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    Welfare coordinator wants out

    Lockheed Martin wants to end its $15-million contract with Pinellas.

    By CURTIS KRUEGER

    © St. Petersburg Times, published February 22, 2001


    A week after coming under attack from county officials, the company in charge of the Pinellas welfare system wants out.

    Lockheed Martin is "extremely disturbed" by the criticism and "acrimonious attitude" of certain county officials, and also has been asked to make "utterly unreasonable" changes to its contract, according to a letter sent Wednesday by William J. Judge Jr., a lawyer representing the company.

    "Lockheed does not feel that it has any choice but to make this termination," Judge wrote.

    County Commissioner Bob Stewart, who has been heavily involved in changes to the welfare and worker training programs, referred all questions to the county attorney when reached at his office late Wednesday.

    Lockheed Martin, better known as a defense contractor with products such as the F-16 Fighting Falcon aircraft, has become a leading provider of welfare services across the nation during the past five years. In Pinellas, Lockheed oversees "one-stop centers" where people stop in for training and job listings. Hired in 1999 with a 20-month, $15-million contract, it also coordinates worker training provided by other agencies.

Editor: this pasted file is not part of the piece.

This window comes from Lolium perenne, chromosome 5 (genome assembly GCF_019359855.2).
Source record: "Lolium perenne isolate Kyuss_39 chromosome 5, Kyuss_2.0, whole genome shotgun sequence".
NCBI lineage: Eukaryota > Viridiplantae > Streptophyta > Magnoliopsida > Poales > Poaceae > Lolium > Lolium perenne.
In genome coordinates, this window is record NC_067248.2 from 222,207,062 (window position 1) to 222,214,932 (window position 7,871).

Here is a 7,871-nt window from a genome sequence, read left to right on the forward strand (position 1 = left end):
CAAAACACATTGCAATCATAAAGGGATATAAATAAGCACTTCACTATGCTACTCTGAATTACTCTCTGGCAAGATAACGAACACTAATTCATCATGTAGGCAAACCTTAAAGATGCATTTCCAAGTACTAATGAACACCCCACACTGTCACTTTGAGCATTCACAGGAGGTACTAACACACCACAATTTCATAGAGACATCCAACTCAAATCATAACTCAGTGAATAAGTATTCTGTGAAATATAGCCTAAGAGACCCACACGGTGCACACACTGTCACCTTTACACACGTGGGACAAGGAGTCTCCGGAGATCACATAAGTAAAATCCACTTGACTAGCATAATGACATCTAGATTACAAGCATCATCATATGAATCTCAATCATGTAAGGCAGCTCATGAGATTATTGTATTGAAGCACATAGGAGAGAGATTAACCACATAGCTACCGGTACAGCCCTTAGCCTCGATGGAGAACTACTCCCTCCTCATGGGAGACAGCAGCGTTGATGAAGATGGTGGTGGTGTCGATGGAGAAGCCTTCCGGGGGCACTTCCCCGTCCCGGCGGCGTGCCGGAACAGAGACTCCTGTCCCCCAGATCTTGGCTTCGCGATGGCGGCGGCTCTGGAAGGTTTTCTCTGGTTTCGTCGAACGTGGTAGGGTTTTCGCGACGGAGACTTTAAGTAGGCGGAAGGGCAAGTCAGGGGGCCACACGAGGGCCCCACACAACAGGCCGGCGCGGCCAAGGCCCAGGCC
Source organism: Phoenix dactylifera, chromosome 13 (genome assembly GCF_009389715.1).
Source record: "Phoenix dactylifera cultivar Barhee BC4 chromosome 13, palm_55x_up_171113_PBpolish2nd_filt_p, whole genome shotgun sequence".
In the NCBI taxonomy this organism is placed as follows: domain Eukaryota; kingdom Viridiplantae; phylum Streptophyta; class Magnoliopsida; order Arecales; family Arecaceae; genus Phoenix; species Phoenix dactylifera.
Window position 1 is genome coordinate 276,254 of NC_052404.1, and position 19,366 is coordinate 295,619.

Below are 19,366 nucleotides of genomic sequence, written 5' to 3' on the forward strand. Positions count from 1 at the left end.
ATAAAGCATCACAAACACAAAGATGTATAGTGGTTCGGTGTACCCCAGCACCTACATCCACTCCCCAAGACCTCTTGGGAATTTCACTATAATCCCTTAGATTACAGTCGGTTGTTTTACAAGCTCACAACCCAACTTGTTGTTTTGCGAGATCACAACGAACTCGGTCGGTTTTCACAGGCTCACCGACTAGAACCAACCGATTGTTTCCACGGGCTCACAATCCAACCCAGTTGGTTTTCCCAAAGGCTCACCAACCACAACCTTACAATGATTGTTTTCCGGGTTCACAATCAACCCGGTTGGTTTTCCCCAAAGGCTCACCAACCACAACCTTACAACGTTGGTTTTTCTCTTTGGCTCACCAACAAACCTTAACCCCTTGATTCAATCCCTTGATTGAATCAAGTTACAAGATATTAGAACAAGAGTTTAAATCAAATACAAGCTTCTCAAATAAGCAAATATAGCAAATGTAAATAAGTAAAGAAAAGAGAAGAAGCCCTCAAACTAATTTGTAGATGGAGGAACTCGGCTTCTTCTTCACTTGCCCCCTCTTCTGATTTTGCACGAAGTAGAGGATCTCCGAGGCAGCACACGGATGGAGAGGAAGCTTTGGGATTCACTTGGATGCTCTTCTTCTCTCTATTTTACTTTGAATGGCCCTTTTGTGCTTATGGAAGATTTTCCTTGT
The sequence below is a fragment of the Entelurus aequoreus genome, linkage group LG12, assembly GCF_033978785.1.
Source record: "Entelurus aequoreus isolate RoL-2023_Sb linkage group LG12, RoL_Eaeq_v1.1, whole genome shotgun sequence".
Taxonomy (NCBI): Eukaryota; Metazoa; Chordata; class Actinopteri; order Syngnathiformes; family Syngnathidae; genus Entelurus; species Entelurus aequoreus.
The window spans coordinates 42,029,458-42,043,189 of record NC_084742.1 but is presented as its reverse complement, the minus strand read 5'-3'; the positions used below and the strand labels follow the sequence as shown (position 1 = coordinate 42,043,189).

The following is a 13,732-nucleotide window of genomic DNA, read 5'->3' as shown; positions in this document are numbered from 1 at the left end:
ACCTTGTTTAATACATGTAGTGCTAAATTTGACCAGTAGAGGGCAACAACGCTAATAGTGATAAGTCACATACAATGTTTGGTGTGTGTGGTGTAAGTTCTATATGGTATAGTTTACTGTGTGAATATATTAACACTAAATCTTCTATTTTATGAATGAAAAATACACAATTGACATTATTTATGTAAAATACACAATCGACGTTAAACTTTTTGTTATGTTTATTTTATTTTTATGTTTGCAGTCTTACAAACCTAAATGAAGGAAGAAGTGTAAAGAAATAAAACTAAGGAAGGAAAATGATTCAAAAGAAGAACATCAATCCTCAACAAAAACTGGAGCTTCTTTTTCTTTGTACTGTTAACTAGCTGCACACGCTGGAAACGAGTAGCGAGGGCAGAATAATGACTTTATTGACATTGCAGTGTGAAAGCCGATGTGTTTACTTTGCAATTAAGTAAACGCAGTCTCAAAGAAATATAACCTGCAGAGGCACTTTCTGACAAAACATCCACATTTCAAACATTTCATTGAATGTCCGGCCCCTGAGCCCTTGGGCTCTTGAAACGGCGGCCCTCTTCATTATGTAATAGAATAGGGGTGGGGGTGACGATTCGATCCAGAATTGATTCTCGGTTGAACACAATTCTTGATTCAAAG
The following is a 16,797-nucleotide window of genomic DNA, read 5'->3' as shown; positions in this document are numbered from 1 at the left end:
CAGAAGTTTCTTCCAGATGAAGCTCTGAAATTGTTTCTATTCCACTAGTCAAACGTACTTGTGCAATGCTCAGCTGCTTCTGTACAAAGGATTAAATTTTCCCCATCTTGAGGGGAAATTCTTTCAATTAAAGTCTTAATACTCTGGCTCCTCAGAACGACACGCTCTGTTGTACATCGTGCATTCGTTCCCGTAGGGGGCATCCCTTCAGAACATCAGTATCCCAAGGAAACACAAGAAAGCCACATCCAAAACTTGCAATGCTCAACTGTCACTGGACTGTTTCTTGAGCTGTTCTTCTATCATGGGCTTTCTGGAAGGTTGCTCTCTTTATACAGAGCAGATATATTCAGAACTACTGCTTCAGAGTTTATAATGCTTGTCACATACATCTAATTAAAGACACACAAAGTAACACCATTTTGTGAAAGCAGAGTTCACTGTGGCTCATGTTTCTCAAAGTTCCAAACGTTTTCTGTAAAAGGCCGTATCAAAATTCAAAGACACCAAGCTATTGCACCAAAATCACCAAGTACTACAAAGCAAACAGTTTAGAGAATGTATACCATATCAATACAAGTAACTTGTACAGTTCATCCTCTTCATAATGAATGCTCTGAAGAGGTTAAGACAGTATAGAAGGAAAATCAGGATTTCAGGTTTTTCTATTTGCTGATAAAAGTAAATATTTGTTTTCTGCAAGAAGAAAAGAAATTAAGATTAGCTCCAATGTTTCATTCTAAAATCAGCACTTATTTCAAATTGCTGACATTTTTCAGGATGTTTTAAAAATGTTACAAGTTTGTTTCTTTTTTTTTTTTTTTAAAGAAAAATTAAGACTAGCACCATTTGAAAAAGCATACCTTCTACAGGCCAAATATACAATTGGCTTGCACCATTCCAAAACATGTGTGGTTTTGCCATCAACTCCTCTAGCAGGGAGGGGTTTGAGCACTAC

But Pinellas has lagged behind other counties in some measures of performance, and county officials have grown frustrated at what they perceive as the company's disorganization and lack of commitment.

    Last week Assistant County Administrator Rick Dodge said he had tried for months, unsuccessfully, to get a list of people Lockheed had placed in jobs. "At best it's very bad record-keeping," he said then. "At worst it's something more serious." Lockheed is paid according to the number of people it helps.

    Lockheed officials had said confidentiality rules prevented them from releasing names but said the data used as the basis for their payments had been verified by others.

    Without mentioning specifics, Lockheed's letter said recent "negative public statements do not accurately relect the level of performance" the company provides.

    Lockheed's contract allows either party to terminate the contract with 90 days' notice, but the company would like to quit in 30, the letter says.

    County officials already were asking for proposals from companies or non-profit agencies interested in stepping into the job.

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